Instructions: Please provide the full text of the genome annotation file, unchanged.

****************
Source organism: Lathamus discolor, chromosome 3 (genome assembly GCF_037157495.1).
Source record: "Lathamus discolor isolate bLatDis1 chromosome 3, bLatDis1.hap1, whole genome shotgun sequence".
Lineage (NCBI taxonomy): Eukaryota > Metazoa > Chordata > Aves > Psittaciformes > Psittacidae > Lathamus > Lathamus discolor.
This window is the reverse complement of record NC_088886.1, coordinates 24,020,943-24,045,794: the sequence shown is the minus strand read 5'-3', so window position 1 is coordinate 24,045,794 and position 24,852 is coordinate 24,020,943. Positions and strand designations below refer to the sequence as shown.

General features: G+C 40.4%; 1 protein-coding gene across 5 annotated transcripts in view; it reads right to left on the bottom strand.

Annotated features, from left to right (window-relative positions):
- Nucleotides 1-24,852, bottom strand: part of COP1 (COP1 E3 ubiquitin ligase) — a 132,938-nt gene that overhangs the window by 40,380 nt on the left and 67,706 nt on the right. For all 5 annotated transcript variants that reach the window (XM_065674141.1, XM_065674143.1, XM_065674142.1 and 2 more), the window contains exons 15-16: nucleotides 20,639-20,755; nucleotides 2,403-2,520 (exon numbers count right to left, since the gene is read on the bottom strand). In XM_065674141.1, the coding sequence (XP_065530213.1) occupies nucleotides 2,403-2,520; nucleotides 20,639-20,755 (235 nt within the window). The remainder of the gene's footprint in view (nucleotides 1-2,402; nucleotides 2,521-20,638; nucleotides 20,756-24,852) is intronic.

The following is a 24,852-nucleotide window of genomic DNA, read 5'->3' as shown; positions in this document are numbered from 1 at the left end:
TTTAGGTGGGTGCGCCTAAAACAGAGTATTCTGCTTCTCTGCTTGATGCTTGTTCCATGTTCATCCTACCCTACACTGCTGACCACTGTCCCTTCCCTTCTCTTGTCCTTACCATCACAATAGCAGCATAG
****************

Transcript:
Source organism: Lathamus discolor, chromosome 3 (genome assembly GCF_037157495.1).
Source record: "Lathamus discolor isolate bLatDis1 chromosome 3, bLatDis1.hap1, whole genome shotgun sequence".
Lineage (NCBI taxonomy): Eukaryota > Metazoa > Chordata > Aves > Psittaciformes > Psittacidae > Lathamus > Lathamus discolor.
This window is the reverse complement of record NC_088886.1, coordinates 24,020,943-24,045,794: the sequence shown is the minus strand read 5'-3', so window position 1 is coordinate 24,045,794 and position 24,852 is coordinate 24,020,943. Positions and strand designations below refer to the sequence as shown.

General features: G+C 40.4%; 1 protein-coding gene across 5 annotated transcripts in view; it reads right to left on the bottom strand.

Annotated features, from left to right (window-relative positions):
- Nucleotides 1-24,852, bottom strand: part of COP1 (COP1 E3 ubiquitin ligase) — a 132,938-nt gene that overhangs the window by 40,380 nt on the left and 67,706 nt on the right. For all 5 annotated transcript variants that reach the window (XM_065674141.1, XM_065674143.1, XM_065674142.1 and 2 more), the window contains exons 15-16: nucleotides 20,639-20,755; nucleotides 2,403-2,520 (exon numbers count right to left, since the gene is read on the bottom strand). In XM_065674141.1, the coding sequence (XP_065530213.1) occupies nucleotides 2,403-2,520; nucleotides 20,639-20,755 (235 nt within the window). The remainder of the gene's footprint in view (nucleotides 1-2,402; nucleotides 2,521-20,638; nucleotides 20,756-24,852) is intronic.

The following is a 24,852-nucleotide window of genomic DNA, read 5'->3' as shown; positions in this document are numbered from 1 at the left end:
TTTAGGTGGGTGCGCCTAAAACAGAGTATTCTGCTTCTCTGCTTGATGCTTGTTCCATGTTCATCCTACCCTACACTGCTGACCACTGTCCCTTCCCTTCTCTTGTCCTTACCATCACAATAGCAGCATAG